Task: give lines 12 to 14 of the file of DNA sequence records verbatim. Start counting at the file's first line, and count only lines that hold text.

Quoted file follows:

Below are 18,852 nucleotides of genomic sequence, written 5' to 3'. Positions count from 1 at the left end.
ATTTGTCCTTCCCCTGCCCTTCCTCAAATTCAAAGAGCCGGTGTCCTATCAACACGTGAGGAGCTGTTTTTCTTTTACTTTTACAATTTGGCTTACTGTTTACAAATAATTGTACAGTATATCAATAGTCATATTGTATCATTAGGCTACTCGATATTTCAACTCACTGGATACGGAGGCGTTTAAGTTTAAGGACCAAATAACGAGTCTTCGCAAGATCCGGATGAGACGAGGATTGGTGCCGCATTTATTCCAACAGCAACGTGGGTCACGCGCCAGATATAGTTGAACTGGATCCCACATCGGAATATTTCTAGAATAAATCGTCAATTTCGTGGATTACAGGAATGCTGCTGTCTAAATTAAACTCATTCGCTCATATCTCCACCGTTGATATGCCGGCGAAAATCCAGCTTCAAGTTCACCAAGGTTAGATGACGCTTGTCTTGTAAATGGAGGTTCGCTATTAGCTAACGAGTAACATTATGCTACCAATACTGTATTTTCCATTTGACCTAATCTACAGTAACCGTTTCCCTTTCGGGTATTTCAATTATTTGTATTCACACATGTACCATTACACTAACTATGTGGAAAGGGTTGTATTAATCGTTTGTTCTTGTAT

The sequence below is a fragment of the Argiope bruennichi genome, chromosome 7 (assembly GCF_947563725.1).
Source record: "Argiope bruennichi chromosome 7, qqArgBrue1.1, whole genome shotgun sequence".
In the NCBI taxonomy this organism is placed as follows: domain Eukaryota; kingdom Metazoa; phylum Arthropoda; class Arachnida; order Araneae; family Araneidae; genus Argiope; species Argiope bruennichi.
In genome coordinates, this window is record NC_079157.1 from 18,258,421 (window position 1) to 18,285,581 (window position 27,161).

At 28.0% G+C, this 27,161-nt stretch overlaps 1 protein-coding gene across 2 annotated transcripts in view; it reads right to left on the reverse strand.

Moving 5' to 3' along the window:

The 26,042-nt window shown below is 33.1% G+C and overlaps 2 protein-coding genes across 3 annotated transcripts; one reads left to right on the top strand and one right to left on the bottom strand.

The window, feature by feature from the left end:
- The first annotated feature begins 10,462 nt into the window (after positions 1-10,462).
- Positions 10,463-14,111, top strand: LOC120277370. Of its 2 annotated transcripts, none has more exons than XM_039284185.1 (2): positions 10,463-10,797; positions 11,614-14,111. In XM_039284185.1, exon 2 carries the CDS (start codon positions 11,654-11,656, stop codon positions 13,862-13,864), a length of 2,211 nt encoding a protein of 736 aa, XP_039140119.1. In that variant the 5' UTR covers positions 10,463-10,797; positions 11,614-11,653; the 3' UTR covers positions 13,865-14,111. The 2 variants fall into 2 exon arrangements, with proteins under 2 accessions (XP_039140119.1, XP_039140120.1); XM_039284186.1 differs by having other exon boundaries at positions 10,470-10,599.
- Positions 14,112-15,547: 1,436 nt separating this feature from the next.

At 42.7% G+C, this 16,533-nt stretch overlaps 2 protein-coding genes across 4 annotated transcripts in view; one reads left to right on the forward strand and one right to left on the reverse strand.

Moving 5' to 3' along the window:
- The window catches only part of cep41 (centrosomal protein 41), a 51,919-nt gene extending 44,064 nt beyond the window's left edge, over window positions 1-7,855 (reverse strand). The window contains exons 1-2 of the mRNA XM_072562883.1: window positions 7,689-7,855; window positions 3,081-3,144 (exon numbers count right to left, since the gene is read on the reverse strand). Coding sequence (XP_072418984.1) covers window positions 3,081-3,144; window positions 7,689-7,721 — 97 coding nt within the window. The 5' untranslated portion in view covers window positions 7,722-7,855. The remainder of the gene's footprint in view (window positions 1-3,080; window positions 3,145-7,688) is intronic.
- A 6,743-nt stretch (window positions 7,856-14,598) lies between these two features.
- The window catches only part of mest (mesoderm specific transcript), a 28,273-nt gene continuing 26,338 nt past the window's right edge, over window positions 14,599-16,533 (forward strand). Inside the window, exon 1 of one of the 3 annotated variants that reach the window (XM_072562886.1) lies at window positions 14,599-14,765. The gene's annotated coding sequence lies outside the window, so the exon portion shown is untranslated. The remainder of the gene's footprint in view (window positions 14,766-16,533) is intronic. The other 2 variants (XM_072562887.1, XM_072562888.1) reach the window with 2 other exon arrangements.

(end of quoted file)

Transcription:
- Positions 10,463-14,111, top strand: LOC120277370. Of its 2 annotated transcripts, none has more exons than XM_039284185.1 (2): positions 10,463-10,797; positions 11,614-14,111. In XM_039284185.1, exon 2 carries the CDS (start codon positions 11,654-11,656, stop codon positions 13,862-13,864), a length of 2,211 nt encoding a protein of 736 aa, XP_039140119.1. In that variant the 5' UTR covers positions 10,463-10,797; positions 11,614-11,653; the 3' UTR covers positions 13,865-14,111. The 2 variants fall into 2 exon arrangements, with proteins under 2 accessions (XP_039140119.1, XP_039140120.1); XM_039284186.1 differs by having other exon boundaries at positions 10,470-10,599.
- Positions 14,112-15,547: 1,436 nt separating this feature from the next.

At 42.7% G+C, this 16,533-nt stretch overlaps 2 protein-coding genes across 4 annotated transcripts in view; one reads left to right on the forward strand and one right to left on the reverse strand.